Boeing / McDonnell Douglas F-15E Strike Eagle Strike Fighter Aircraft
The McDonnell Douglas F-15E Strike Eagle is a more potent multi-role form of the F-15 Eagle air superiority fighter.
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The F-15E "Strike Eagle" is a dual-role version of the highly successful base F-15 air superiority fighter. The Strike Eagle is intended to fulfill both roles of air-to-air superiority and ground strike with the capability to operate in all weather, low altitude and day/night sorties thanks to a battery of improved internal systems. Maintaining the same qualities that have made the original F-15 Eagle before it such a success, the F-15E Strike Eagle incorporates enough new elements to make it stand apart from the preceding designs. As a whole, the Strike Eagle provides the USAF with a system that can fight its way into enemy territory, destroy its assigned ground targets, and then fight its way back out all on its own without the need for dedicated air support elements. The initial F-15A first flew in 1972 with deliveries to the USAF beginning in November of 1974 - eventually including the F-15B model. Improved Eagles emerged as the F-15C and F-15D (two-seat) models and began delivery in 1979. The F-15E followed, seeing first deliveries to the 405th Tactical Training Wing in Arizona by April 1988.
Unlike the original F-15 Eagle design, the Strike Eagle features a two-seat cockpit with tandem seating for the pilot (front seat) and Weapons Systems Officer (rear seat). The forward cockpit is dominated by three multi-function screens capable of showcasing various modes. This is accentuated by the informational Heads-Up Display (HUD) system presented in a transparent glass fixture above the instrument panel. The advanced HUD allows the pilot to keep his eyes on the area ahead without having to look down at the instrument panel as the HUD displays a bevy of flight-related information. Night operations are further enhanced by the HUD, as it can display a clear, seemingly day lit, view of the area ahead. The rear cockpit of the WSO features four large screens that are customizable, allowing the officer to select which monitor will display the desired system mode. These modes run the gamut of weapons, available threats, a real-time moving map, target selection, electronic warfare, radar and various other aircraft systems.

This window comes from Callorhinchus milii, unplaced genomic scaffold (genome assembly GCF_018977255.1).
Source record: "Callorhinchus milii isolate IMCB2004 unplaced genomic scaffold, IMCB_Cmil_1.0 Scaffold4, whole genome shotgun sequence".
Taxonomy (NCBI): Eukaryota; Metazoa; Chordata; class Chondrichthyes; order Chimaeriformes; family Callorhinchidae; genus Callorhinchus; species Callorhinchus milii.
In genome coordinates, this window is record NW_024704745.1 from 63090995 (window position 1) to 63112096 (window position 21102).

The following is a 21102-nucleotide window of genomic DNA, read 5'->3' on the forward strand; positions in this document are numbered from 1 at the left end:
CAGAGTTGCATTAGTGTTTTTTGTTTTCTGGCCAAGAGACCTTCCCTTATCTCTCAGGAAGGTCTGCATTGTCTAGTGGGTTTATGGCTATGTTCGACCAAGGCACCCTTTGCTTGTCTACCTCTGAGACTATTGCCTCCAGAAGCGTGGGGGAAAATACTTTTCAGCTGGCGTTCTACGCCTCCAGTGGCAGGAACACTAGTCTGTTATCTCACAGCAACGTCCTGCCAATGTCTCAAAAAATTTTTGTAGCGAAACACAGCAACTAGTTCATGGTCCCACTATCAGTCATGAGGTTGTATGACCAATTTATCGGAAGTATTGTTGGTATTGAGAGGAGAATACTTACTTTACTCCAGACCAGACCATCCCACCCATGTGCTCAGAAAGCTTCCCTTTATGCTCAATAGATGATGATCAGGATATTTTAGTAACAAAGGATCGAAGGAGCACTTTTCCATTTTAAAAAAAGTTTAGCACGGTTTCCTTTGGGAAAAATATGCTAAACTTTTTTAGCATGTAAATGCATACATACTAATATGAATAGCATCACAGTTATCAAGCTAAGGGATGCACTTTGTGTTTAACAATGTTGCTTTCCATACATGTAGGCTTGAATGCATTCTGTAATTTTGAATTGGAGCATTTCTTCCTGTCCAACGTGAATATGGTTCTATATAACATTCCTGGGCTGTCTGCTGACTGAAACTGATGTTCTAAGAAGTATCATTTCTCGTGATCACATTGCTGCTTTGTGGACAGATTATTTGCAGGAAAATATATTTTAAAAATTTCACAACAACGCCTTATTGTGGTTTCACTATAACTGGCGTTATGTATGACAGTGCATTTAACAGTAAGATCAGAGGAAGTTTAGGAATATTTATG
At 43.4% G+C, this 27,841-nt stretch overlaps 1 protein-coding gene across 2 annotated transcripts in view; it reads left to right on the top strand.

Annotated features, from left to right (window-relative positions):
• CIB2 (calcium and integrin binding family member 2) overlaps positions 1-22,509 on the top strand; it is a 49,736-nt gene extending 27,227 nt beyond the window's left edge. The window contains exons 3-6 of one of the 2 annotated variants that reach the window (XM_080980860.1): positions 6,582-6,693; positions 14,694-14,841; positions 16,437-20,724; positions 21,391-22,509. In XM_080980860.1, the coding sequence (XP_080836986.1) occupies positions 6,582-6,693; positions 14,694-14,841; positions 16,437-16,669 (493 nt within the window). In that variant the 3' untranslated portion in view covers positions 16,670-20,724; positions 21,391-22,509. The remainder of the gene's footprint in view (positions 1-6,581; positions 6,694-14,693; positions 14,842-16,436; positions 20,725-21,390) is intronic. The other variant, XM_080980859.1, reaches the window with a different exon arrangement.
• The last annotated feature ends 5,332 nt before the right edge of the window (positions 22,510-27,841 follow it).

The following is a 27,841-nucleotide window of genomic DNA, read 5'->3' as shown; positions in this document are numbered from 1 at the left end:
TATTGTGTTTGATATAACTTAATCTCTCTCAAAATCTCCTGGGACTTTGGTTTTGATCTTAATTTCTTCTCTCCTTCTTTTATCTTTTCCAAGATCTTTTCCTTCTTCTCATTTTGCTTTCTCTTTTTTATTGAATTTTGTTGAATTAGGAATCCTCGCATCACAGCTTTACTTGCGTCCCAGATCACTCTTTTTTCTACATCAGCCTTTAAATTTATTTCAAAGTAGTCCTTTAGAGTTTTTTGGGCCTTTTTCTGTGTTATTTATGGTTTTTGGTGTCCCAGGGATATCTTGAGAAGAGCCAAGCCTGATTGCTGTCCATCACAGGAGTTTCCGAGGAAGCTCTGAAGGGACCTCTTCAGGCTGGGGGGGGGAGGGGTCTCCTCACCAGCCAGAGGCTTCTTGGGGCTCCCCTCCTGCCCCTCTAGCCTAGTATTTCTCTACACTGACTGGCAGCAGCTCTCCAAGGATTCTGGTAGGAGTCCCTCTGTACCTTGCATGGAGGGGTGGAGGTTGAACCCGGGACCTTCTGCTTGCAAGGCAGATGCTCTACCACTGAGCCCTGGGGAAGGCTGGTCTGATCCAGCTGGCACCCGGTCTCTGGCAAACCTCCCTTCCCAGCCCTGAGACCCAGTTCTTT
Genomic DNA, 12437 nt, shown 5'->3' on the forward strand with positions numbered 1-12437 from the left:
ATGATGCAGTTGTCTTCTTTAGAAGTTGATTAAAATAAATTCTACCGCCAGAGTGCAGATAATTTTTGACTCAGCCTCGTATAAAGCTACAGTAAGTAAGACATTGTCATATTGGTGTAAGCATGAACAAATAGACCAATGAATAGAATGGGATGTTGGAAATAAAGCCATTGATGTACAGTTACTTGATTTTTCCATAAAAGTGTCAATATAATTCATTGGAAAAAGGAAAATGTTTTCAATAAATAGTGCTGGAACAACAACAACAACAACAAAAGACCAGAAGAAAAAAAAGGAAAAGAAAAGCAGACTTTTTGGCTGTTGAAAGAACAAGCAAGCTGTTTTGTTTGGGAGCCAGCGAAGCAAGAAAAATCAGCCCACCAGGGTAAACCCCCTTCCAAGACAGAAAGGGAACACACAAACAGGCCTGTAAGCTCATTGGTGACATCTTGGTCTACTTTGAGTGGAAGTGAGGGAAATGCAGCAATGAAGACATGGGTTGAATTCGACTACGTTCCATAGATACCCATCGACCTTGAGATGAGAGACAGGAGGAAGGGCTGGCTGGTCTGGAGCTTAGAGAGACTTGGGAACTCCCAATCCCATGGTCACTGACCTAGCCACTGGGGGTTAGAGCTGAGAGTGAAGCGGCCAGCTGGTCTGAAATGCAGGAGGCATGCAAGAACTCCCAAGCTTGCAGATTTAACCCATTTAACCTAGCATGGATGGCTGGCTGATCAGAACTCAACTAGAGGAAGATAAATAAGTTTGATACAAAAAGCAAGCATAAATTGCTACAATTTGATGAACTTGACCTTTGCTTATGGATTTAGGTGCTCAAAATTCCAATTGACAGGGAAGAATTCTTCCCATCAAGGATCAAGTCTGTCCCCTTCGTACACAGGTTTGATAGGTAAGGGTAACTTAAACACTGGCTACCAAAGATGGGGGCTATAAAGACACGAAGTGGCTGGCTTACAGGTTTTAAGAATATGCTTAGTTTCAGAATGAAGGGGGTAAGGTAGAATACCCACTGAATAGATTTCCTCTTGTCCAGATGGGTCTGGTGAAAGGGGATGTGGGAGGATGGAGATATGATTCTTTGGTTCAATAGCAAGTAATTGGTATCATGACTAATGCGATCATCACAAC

The Strike Eagle is fitted with the powerful APG-70 series radar system. The system allows the pilot to engage any air threats while the weapons system officer concentrates on locating and homing in on ground targets of opportunity - all occurring at the safety of long range. A Global Positioning System allows for real-time navigation and situational updates to be processed into a central onboard computer. Both cockpits have access to the digital onboard map.
LANTIRN (Low-Altitude Navigation and Targeting Infrared for Night) system is what allows the Strike Eagle the ability to fly in low altitudes through adverse weather and at night. This system also allows the aircraft to still target and engage enemy targets regardless of the interference being presented by the amount of daylight or the weather. The LANTIRN system is made possible by the use of two underfuselage pods consisting of a targeting system and a navigational system. The targeting system naturally handles the targeting of designated targets and relays this information to the other onboard computer systems, (including armaments). The navigational pod utilizes a terrain-following system allowing for assisted low level flight.
Strike Eagles are powered by a pair of Pratt & Whitney F100-PW-220 or 229 series engines of about 25,000lbs and 29,000lbs thrust each respectively with afterburner capability. The engines provide for a combined power output of 50,000lbs of thrust with the 220 series engines and 58,000lbs of thrust with the 229 series engines. The engines were integrated with advanced technology to the rest of the aircraft through a digital electronic engine control system. The base F-15 design featured a high engine thrust-to-weight ratio, allowing the aircraft to accelerate even in a steep climb. This capability is retained in the E-model.